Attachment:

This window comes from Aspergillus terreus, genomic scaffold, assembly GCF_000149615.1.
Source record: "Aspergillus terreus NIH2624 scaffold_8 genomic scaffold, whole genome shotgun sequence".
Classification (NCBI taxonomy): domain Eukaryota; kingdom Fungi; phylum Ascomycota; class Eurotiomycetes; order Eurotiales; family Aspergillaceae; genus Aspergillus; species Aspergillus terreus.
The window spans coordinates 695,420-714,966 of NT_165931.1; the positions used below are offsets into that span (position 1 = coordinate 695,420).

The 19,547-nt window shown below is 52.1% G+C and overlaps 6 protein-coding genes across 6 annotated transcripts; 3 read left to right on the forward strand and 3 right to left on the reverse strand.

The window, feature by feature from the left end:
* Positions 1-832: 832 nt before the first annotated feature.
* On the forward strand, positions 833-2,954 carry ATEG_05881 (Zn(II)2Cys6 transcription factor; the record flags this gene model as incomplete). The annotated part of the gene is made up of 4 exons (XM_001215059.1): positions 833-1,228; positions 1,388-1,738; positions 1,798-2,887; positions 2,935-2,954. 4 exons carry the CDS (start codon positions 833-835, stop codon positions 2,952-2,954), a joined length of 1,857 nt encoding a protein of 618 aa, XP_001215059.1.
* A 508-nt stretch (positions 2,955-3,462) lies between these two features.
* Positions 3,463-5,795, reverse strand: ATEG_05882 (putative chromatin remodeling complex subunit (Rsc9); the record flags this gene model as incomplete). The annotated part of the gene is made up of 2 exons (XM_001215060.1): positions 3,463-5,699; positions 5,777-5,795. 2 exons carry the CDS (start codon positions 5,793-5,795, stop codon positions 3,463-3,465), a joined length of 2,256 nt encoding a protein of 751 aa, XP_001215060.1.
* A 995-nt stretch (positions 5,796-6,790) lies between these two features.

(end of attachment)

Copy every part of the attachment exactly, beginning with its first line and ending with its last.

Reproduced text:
This window comes from Aspergillus terreus, genomic scaffold, assembly GCF_000149615.1.
Source record: "Aspergillus terreus NIH2624 scaffold_8 genomic scaffold, whole genome shotgun sequence".
Classification (NCBI taxonomy): domain Eukaryota; kingdom Fungi; phylum Ascomycota; class Eurotiomycetes; order Eurotiales; family Aspergillaceae; genus Aspergillus; species Aspergillus terreus.
The window spans coordinates 695,420-714,966 of NT_165931.1; the positions used below are offsets into that span (position 1 = coordinate 695,420).

The 19,547-nt window shown below is 52.1% G+C and overlaps 6 protein-coding genes across 6 annotated transcripts; 3 read left to right on the forward strand and 3 right to left on the reverse strand.

The window, feature by feature from the left end:
* Positions 1-832: 832 nt before the first annotated feature.
* On the forward strand, positions 833-2,954 carry ATEG_05881 (Zn(II)2Cys6 transcription factor; the record flags this gene model as incomplete). The annotated part of the gene is made up of 4 exons (XM_001215059.1): positions 833-1,228; positions 1,388-1,738; positions 1,798-2,887; positions 2,935-2,954. 4 exons carry the CDS (start codon positions 833-835, stop codon positions 2,952-2,954), a joined length of 1,857 nt encoding a protein of 618 aa, XP_001215059.1.
* A 508-nt stretch (positions 2,955-3,462) lies between these two features.
* Positions 3,463-5,795, reverse strand: ATEG_05882 (putative chromatin remodeling complex subunit (Rsc9); the record flags this gene model as incomplete). The annotated part of the gene is made up of 2 exons (XM_001215060.1): positions 3,463-5,699; positions 5,777-5,795. 2 exons carry the CDS (start codon positions 5,793-5,795, stop codon positions 3,463-3,465), a joined length of 2,256 nt encoding a protein of 751 aa, XP_001215060.1.
* A 995-nt stretch (positions 5,796-6,790) lies between these two features.